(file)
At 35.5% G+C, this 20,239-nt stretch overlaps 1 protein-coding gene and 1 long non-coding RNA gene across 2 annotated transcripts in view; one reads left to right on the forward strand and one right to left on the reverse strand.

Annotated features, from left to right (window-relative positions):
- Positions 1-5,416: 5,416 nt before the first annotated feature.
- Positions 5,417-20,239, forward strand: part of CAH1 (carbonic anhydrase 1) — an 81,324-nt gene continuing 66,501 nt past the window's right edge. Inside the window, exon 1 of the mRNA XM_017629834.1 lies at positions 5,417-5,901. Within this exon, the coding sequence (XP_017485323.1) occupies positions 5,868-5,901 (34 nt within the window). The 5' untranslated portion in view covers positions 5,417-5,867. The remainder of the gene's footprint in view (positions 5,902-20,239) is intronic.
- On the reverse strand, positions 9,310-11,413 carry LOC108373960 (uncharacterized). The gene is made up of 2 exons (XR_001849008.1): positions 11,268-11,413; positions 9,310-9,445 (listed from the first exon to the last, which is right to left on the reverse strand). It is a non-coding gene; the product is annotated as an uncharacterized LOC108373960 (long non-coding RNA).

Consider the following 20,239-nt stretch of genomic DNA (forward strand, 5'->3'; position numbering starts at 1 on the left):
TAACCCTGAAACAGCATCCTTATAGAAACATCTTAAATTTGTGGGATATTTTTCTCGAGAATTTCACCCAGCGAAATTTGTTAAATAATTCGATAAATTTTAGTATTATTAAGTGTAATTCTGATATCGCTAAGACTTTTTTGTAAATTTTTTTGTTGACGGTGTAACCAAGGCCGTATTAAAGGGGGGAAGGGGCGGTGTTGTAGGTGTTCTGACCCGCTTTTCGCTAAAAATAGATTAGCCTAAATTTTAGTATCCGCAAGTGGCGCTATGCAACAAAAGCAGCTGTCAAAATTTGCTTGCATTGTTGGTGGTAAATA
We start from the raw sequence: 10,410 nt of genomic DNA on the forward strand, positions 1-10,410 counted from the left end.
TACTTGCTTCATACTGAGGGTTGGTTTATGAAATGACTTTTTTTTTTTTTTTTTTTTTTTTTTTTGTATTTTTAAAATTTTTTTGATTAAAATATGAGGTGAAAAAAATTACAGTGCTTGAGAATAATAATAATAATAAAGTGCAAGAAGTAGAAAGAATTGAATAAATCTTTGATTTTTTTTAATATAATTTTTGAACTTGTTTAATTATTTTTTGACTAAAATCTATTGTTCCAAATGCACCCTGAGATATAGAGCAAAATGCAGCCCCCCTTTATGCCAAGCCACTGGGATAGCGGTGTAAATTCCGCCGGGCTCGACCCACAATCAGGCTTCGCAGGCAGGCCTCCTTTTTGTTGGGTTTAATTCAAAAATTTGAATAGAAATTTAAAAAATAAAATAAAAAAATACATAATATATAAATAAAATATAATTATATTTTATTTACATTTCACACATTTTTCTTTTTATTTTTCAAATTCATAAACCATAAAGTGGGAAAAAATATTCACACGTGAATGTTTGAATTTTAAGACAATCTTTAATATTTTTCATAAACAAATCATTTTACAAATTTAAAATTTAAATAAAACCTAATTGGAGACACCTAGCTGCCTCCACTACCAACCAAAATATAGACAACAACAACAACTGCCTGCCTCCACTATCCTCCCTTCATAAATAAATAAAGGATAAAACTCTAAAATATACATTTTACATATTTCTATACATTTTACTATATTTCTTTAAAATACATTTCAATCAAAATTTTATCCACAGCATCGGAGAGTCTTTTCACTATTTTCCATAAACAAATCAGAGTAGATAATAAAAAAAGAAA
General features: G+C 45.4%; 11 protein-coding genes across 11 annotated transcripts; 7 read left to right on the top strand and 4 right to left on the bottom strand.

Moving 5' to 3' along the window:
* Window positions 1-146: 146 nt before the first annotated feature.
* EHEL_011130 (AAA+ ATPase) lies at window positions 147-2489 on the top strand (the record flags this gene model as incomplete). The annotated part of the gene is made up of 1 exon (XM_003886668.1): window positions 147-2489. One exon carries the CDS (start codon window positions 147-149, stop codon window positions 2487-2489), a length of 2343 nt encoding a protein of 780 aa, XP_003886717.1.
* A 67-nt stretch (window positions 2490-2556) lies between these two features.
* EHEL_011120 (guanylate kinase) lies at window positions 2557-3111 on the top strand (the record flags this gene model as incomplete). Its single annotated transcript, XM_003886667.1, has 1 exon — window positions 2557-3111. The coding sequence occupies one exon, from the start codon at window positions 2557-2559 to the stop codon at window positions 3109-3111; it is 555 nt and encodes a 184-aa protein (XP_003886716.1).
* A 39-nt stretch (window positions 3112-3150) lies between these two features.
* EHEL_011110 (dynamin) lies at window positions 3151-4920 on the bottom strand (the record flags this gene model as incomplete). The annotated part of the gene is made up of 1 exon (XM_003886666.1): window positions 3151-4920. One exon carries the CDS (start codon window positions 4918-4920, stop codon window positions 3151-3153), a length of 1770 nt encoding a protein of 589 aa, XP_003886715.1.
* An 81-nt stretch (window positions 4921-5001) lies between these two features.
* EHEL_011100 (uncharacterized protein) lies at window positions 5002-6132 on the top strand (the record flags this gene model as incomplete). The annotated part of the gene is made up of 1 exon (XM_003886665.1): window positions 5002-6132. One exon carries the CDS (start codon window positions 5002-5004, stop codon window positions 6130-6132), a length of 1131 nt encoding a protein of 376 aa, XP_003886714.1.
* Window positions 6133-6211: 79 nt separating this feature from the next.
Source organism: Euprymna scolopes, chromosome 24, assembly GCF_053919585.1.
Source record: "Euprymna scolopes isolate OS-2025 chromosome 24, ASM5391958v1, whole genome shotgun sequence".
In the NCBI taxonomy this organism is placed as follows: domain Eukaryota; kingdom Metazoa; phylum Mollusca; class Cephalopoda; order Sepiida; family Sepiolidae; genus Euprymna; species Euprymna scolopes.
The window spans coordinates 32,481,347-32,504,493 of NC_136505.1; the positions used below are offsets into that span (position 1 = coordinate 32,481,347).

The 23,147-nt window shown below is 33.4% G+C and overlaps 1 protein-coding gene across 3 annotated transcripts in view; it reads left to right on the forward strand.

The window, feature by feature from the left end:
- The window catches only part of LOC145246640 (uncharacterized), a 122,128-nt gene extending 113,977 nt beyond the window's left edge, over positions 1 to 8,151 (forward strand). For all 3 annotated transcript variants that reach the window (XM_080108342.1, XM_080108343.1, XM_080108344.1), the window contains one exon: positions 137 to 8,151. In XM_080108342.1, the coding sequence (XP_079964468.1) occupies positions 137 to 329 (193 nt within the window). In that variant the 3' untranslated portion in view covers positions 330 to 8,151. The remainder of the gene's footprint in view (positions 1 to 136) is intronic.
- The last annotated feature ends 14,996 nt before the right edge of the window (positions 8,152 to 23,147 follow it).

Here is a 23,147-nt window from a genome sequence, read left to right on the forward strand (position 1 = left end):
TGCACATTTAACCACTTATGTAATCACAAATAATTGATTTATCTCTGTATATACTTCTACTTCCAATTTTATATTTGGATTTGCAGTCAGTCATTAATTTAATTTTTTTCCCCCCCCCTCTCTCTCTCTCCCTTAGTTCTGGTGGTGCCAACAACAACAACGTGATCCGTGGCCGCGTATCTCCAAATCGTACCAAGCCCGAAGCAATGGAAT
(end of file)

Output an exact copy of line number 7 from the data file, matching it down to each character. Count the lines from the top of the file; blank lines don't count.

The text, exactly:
TAACCCTGAAACAGCATCCTTATAGAAACATCTTAAATTTGTGGGATATTTTTCTCGAGAATTTCACCCAGCGAAATTTGTTAAATAATTCGATAAATTTTAGTATTATTAAGTGTAATTCTGATATCGCTAAGACTTTTTTGTAAATTTTTTTGTTGACGGTGTAACCAAGGCCGTATTAAAGGGGGGAAGGGGCGGTGTTGTAGGTGTTCTGACCCGCTTTTCGCTAAAAATAGATTAGCCTAAATTTTAGTATCCGCAAGTGGCGCTATGCAACAAAAGCAGCTGTCAAAATTTGCTTGCATTGTTGGTGGTAAATA